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Update on San Francisco’s Leaning Tower

In addition to long-term stability concerns, residents have recently faced some new, more immediate issues.

The 58-story, 645’ Millennium Tower in San Francisco first started garnering attention in 2016 when it was discovered that the building, which was eight years old at the time, had sank 16” since its completion and was leaning about 2” to the northwest.

Inspectors confirmed the building was safe to live in earlier this year, even after they discovered the building had sank another inch and that its’ lean had grown by a foot. The builders of the Tower, which is the tallest concrete structure in the city, predicted that the building would sink a maximum of 6” over its lifetime.

In addition to long-term stability concerns, residents of the building have recently faced some new, more immediate issues. First, the value of the building’s condos, which sold for between $1.6 and $10 million, have dropped an average of $320,000 since the sinking issue was brought to light. There are also reports of cracks in the basement and malfunctioning elevators stemming from the building’s increasing lean.

More recently, residents experienced large cracks in several windows, which has led some to speculate that the building's facade is beginning to separate from the interior. If this is the case, the building’s poor structural integrity would multiply the effects of an earthquake or fire.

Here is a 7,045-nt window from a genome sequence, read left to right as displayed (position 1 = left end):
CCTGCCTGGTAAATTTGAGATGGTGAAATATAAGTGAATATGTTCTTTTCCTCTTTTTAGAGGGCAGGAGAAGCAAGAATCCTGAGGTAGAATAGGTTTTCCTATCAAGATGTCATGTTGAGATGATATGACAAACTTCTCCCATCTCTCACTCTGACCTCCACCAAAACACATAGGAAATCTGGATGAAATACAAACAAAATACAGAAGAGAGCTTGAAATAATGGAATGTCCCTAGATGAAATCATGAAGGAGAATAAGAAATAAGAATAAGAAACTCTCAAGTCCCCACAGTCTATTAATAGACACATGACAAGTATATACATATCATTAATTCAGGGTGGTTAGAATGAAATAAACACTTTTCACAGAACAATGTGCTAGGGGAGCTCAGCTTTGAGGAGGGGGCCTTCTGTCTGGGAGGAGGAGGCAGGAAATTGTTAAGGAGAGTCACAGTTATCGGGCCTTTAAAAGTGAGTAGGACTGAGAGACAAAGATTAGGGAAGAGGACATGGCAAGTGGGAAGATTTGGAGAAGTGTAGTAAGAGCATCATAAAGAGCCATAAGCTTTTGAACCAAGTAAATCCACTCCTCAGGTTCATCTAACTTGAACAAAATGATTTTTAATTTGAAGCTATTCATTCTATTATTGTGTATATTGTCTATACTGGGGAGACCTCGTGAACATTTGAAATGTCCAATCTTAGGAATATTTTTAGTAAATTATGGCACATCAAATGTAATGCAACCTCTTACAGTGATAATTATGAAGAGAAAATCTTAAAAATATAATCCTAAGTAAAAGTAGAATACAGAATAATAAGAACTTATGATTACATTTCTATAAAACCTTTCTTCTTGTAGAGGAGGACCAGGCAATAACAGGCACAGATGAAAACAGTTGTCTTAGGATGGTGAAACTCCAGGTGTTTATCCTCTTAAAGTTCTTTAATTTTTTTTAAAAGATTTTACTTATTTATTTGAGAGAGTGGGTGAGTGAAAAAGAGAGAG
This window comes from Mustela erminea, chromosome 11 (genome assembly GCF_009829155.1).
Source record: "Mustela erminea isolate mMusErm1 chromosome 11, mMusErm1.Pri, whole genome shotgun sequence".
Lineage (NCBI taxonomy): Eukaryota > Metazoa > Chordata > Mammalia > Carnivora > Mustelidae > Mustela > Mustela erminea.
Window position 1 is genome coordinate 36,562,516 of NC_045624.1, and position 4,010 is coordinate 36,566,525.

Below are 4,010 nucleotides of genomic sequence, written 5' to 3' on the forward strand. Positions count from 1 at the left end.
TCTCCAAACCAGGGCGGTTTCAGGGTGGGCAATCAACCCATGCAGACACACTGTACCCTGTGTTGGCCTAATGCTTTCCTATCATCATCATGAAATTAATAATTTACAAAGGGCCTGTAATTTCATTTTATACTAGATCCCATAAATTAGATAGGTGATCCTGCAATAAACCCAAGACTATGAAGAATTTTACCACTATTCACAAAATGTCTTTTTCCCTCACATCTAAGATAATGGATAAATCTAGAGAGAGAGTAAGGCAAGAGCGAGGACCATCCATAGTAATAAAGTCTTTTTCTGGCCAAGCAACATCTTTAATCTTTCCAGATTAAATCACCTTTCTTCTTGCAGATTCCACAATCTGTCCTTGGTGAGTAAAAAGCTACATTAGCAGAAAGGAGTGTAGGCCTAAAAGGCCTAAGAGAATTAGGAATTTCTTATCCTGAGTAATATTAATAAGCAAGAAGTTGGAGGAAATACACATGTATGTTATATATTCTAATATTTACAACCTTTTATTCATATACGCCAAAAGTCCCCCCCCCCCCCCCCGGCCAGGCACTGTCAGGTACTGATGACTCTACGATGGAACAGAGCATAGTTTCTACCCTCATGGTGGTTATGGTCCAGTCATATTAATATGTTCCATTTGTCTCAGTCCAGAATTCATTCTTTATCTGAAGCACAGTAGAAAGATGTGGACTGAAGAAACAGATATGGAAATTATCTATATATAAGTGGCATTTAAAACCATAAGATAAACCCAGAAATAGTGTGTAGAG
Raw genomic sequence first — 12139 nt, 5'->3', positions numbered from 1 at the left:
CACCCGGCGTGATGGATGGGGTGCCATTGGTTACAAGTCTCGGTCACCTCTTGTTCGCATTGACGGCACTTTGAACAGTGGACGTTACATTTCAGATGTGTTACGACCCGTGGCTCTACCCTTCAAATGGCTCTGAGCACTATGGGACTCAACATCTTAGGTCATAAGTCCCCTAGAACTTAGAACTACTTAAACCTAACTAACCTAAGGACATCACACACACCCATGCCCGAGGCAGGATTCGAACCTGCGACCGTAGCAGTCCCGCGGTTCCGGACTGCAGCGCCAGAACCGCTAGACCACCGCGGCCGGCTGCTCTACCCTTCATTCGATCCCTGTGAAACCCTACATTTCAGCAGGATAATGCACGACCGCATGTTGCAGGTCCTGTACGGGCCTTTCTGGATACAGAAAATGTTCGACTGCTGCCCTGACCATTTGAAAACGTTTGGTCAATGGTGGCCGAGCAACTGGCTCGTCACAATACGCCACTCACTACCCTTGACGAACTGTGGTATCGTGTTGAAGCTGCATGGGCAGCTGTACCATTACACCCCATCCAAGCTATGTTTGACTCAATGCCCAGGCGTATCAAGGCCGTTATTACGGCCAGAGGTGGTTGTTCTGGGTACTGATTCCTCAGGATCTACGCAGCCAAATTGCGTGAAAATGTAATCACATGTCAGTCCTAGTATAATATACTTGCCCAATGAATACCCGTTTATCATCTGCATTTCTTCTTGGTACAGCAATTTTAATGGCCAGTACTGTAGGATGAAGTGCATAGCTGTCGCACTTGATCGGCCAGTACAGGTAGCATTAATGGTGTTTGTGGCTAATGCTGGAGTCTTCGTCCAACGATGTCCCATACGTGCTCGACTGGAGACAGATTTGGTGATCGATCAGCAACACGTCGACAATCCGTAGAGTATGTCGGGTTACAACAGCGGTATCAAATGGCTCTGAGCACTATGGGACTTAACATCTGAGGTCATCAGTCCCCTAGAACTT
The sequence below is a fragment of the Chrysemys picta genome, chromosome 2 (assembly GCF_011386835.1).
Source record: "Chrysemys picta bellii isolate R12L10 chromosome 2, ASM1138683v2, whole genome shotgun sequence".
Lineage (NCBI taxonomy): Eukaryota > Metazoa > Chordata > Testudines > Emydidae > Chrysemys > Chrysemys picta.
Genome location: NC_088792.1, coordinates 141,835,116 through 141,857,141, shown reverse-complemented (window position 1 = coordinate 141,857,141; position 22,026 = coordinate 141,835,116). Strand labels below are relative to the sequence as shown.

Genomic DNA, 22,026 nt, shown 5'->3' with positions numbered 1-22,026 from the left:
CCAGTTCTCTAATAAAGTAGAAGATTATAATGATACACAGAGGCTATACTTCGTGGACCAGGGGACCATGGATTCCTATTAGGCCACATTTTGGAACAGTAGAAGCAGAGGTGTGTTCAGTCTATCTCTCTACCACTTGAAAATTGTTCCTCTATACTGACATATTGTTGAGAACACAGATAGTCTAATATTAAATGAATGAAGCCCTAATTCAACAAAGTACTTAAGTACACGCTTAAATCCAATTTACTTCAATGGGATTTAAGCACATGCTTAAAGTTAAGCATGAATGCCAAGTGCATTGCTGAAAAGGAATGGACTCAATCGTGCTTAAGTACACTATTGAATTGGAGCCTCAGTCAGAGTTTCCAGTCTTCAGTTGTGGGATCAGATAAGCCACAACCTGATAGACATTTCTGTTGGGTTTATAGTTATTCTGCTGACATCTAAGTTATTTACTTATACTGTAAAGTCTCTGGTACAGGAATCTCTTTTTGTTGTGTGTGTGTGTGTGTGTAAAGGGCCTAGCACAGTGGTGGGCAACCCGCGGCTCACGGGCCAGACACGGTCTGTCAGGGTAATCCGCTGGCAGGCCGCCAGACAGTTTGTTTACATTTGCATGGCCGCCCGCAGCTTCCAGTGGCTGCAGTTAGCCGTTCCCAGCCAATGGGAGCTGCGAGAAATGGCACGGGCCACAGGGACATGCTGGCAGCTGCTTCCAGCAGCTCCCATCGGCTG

Of course the stakeholders first priority is figuring out who’s at fault and therefore on the hook for the estimated $500 million that will be needed for the proposed solution – digging down deeper to anchor the building to bedrock.

Millennium Partners, the real estate company that built the tower, cites construction of the nearby and recently-completed Salesforce Transit Center as the reason that their building is sinking. They state that too much water was pumped out of the ground during construction of the Transit Center, which caused the sand to compress and their tower to settle. The Transit Center’s developer argues that the Millennium Tower’s issues starting before they even broke ground.

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